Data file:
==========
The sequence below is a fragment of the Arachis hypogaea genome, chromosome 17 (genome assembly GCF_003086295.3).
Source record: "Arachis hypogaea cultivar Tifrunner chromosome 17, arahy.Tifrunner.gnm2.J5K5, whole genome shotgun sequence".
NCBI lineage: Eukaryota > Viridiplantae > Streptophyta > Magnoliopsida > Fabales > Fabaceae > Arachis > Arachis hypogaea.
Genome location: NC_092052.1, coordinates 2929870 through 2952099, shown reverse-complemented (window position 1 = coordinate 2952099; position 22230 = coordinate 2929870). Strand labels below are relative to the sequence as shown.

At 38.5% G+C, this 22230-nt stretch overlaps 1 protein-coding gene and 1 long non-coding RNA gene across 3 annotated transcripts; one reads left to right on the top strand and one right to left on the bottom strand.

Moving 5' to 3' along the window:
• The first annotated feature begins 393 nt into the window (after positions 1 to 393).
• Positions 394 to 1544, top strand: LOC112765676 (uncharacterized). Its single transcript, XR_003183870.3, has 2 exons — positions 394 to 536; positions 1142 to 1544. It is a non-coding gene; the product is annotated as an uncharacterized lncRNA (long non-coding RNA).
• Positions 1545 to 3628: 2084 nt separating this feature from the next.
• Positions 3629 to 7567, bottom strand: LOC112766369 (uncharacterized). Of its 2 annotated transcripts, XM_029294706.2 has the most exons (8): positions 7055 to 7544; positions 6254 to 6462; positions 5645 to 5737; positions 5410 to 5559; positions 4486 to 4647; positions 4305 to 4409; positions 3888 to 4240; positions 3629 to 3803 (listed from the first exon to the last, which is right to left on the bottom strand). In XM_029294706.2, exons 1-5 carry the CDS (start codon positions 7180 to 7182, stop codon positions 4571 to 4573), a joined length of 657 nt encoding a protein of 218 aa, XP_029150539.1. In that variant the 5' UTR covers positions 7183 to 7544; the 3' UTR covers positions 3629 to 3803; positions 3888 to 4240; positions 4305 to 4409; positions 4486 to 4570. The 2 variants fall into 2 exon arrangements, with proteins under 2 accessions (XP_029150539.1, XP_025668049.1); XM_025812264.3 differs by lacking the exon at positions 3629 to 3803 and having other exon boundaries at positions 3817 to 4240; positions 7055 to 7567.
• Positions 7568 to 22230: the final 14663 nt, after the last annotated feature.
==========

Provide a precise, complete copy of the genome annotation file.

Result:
The sequence below is a fragment of the Arachis hypogaea genome, chromosome 17 (genome assembly GCF_003086295.3).
Source record: "Arachis hypogaea cultivar Tifrunner chromosome 17, arahy.Tifrunner.gnm2.J5K5, whole genome shotgun sequence".
NCBI lineage: Eukaryota > Viridiplantae > Streptophyta > Magnoliopsida > Fabales > Fabaceae > Arachis > Arachis hypogaea.
Genome location: NC_092052.1, coordinates 2929870 through 2952099, shown reverse-complemented (window position 1 = coordinate 2952099; position 22230 = coordinate 2929870). Strand labels below are relative to the sequence as shown.

At 38.5% G+C, this 22230-nt stretch overlaps 1 protein-coding gene and 1 long non-coding RNA gene across 3 annotated transcripts; one reads left to right on the top strand and one right to left on the bottom strand.

Moving 5' to 3' along the window:
• The first annotated feature begins 393 nt into the window (after positions 1 to 393).
• Positions 394 to 1544, top strand: LOC112765676 (uncharacterized). Its single transcript, XR_003183870.3, has 2 exons — positions 394 to 536; positions 1142 to 1544. It is a non-coding gene; the product is annotated as an uncharacterized lncRNA (long non-coding RNA).
• Positions 1545 to 3628: 2084 nt separating this feature from the next.
• Positions 3629 to 7567, bottom strand: LOC112766369 (uncharacterized). Of its 2 annotated transcripts, XM_029294706.2 has the most exons (8): positions 7055 to 7544; positions 6254 to 6462; positions 5645 to 5737; positions 5410 to 5559; positions 4486 to 4647; positions 4305 to 4409; positions 3888 to 4240; positions 3629 to 3803 (listed from the first exon to the last, which is right to left on the bottom strand). In XM_029294706.2, exons 1-5 carry the CDS (start codon positions 7180 to 7182, stop codon positions 4571 to 4573), a joined length of 657 nt encoding a protein of 218 aa, XP_029150539.1. In that variant the 5' UTR covers positions 7183 to 7544; the 3' UTR covers positions 3629 to 3803; positions 3888 to 4240; positions 4305 to 4409; positions 4486 to 4570. The 2 variants fall into 2 exon arrangements, with proteins under 2 accessions (XP_029150539.1, XP_025668049.1); XM_025812264.3 differs by lacking the exon at positions 3629 to 3803 and having other exon boundaries at positions 3817 to 4240; positions 7055 to 7567.
• Positions 7568 to 22230: the final 14663 nt, after the last annotated feature.